Saturday, February 18, 2017

Capital Punishment: A religious perspective.

http://www.islandpacket.com/living/religion/faith-in-action/article132371739.html

I wrote this piece about capital punishment in light of the sentencing of Dylann Roof who murdered the folks in the AME Church in Charleston, SC. This is from a religious perspective. Thank you for taking th time to read it and for any comments.
Rabbi Bloom

1 comment:

James Gigante said...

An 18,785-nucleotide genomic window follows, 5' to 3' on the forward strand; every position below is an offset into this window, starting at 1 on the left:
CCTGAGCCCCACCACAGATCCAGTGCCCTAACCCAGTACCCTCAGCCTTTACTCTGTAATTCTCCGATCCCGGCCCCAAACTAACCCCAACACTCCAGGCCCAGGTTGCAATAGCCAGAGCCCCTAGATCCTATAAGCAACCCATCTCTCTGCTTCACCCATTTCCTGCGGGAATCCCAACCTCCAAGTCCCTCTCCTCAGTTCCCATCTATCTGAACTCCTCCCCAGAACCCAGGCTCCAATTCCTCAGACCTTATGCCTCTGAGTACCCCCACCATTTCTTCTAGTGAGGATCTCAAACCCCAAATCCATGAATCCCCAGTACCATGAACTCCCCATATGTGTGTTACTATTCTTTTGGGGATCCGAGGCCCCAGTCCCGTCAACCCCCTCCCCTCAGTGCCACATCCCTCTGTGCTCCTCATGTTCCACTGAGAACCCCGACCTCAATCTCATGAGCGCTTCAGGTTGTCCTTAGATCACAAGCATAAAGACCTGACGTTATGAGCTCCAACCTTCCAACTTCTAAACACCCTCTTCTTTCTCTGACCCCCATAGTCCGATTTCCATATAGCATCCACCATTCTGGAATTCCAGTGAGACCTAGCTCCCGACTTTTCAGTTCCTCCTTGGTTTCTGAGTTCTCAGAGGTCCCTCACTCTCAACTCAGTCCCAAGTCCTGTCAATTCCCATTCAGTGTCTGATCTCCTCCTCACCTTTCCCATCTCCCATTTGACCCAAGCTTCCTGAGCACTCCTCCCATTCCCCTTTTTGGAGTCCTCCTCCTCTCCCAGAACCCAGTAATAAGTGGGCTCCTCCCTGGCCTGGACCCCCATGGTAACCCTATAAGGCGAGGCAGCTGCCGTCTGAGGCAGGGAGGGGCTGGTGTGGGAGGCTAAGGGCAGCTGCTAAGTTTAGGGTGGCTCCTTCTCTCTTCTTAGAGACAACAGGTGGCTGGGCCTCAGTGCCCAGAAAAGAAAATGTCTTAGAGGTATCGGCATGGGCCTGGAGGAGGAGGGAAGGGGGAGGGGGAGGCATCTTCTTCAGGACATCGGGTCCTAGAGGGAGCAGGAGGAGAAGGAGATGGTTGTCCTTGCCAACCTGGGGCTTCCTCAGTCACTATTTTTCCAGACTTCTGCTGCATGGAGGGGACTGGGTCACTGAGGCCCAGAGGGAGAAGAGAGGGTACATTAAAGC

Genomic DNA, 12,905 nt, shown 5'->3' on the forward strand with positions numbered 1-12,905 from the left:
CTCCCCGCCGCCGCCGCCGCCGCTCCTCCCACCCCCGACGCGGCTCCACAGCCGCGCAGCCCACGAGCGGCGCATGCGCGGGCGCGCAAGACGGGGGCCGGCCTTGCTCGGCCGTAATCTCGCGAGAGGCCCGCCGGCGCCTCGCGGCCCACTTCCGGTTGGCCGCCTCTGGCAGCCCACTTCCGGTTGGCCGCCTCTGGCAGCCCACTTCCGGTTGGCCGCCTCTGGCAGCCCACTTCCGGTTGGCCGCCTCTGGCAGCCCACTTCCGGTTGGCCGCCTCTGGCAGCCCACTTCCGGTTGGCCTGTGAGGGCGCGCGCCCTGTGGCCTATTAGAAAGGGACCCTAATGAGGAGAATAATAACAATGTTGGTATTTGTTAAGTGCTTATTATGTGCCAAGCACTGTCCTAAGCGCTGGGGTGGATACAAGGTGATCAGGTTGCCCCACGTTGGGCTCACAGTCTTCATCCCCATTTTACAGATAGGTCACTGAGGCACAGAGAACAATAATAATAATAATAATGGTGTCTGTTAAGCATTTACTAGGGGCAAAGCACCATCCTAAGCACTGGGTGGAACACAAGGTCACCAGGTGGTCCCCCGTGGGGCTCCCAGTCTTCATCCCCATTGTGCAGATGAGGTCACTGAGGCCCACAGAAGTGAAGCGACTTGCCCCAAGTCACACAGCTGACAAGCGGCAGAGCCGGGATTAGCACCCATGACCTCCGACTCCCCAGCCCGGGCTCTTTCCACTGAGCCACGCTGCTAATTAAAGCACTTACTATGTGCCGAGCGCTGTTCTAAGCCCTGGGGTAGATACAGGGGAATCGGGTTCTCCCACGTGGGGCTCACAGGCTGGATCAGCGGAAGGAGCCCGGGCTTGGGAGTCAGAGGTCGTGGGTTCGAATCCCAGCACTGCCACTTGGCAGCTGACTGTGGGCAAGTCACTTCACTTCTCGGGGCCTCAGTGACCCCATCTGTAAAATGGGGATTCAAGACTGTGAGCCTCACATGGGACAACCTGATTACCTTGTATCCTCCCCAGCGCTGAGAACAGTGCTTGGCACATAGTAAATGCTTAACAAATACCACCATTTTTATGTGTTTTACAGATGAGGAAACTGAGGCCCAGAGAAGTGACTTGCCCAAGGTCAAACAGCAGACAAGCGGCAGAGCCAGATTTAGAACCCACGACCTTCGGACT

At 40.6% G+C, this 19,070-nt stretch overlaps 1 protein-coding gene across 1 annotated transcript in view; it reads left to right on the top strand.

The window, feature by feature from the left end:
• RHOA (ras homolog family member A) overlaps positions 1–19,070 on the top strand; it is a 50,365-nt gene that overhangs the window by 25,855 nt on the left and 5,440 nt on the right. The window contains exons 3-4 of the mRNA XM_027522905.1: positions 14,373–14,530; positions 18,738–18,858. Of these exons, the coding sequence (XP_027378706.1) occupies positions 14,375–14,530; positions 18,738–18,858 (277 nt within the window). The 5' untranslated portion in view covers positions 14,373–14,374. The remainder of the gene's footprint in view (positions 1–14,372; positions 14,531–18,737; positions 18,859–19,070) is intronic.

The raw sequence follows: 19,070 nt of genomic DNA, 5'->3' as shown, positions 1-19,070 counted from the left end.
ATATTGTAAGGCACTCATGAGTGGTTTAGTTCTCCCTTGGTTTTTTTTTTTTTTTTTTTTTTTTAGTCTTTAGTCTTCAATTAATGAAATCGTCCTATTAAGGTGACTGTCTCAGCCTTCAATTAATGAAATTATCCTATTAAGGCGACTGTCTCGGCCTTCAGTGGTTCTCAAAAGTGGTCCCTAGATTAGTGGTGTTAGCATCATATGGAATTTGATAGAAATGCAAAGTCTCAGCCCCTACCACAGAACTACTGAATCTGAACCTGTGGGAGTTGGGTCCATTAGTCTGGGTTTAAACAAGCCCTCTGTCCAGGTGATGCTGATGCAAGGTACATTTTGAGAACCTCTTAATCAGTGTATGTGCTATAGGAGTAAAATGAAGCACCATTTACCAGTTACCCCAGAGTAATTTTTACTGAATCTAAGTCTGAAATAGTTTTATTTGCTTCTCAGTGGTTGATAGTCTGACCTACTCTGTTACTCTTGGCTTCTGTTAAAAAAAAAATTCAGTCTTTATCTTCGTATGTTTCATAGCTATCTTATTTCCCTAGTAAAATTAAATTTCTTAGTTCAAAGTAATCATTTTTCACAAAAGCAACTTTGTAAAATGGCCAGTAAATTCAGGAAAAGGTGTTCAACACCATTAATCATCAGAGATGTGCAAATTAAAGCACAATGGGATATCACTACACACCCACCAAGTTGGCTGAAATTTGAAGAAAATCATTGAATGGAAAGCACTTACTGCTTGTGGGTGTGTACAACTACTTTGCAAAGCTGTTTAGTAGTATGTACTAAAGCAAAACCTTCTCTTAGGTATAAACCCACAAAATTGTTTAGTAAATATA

It would seem that the Judeo-Cristian religious question is more about the nature of free will. If you note, none of the ten commandments say "thou shall not judge." Four of the ten commandments involve protecting the life that the lord has created. Life is given though the vessels of man and woman acting with free will creating families and communities. Children should honor their parents and the family units itself is honored in couples not straying and coveting others. It would seem the emphasis is all on the sanctity of the creation of life, not in the judgement of others. The pope, on a totally unrelated matter of Gay marriage, once said "Who am I to judge?." and that is the essence of this problem. Are humans ever able to set up judicial systems that do not violate the God given sanctity of human life? We are flawed beings and will always make mistakes in our judgements. Is it right to take the life of a mentally ill mass murder? Were we wrong in our judgment of his or her sanity? Does it matter? So the question really becomes this: if we could judge on taking a life and be accurate 99.99 % of the time, are we acting immorally when we literally kill an innocent or mentally ill man or woman? That will always happen. If a justice system takes the life of a person that is clearly guilty such as Dylan Roof, it will one day take the life of someone who is framed in a miscarriage of justice. How can society condone setting up a system that will indeed one day kill an innocent person? Many would argue that the price we must pay is to not take human life for those who are clearly guilty. Perhaps another question might need to be asked, since we do have free will. What do we gain? Will God have mercy on us for such an act?